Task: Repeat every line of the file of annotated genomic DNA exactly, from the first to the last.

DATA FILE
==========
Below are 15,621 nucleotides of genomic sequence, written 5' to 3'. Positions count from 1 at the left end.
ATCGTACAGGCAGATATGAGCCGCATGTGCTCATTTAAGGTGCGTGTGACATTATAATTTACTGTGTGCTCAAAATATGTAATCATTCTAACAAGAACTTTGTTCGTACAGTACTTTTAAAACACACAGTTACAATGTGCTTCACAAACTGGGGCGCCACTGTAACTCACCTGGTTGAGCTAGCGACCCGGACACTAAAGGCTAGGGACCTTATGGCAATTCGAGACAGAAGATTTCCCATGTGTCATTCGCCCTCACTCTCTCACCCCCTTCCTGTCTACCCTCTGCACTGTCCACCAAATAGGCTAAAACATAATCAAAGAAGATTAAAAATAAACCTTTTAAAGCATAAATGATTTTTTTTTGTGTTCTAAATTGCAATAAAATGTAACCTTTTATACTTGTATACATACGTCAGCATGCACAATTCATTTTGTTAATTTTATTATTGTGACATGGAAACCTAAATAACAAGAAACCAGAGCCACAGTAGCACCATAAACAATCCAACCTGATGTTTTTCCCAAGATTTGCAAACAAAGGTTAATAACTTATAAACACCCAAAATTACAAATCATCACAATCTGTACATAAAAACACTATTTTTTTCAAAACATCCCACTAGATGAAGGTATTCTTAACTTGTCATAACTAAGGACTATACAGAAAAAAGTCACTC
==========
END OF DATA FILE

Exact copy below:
Below are 15,621 nucleotides of genomic sequence, written 5' to 3'. Positions count from 1 at the left end.
ATCGTACAGGCAGATATGAGCCGCATGTGCTCATTTAAGGTGCGTGTGACATTATAATTTACTGTGTGCTCAAAATATGTAATCATTCTAACAAGAACTTTGTTCGTACAGTACTTTTAAAACACACAGTTACAATGTGCTTCACAAACTGGGGCGCCACTGTAACTCACCTGGTTGAGCTAGCGACCCGGACACTAAAGGCTAGGGACCTTATGGCAATTCGAGACAGAAGATTTCCCATGTGTCATTCGCCCTCACTCTCTCACCCCCTTCCTGTCTACCCTCTGCACTGTCCACCAAATAGGCTAAAACATAATCAAAGAAGATTAAAAATAAACCTTTTAAAGCATAAATGATTTTTTTTTGTGTTCTAAATTGCAATAAAATGTAACCTTTTATACTTGTATACATACGTCAGCATGCACAATTCATTTTGTTAATTTTATTATTGTGACATGGAAACCTAAATAACAAGAAACCAGAGCCACAGTAGCACCATAAACAATCCAACCTGATGTTTTTCCCAAGATTTGCAAACAAAGGTTAATAACTTATAAACACCCAAAATTACAAATCATCACAATCTGTACATAAAAACACTATTTTTTTCAAAACATCCCACTAGATGAAGGTATTCTTAACTTGTCATAACTAAGGACTATACAGAAAAAAGTCACTC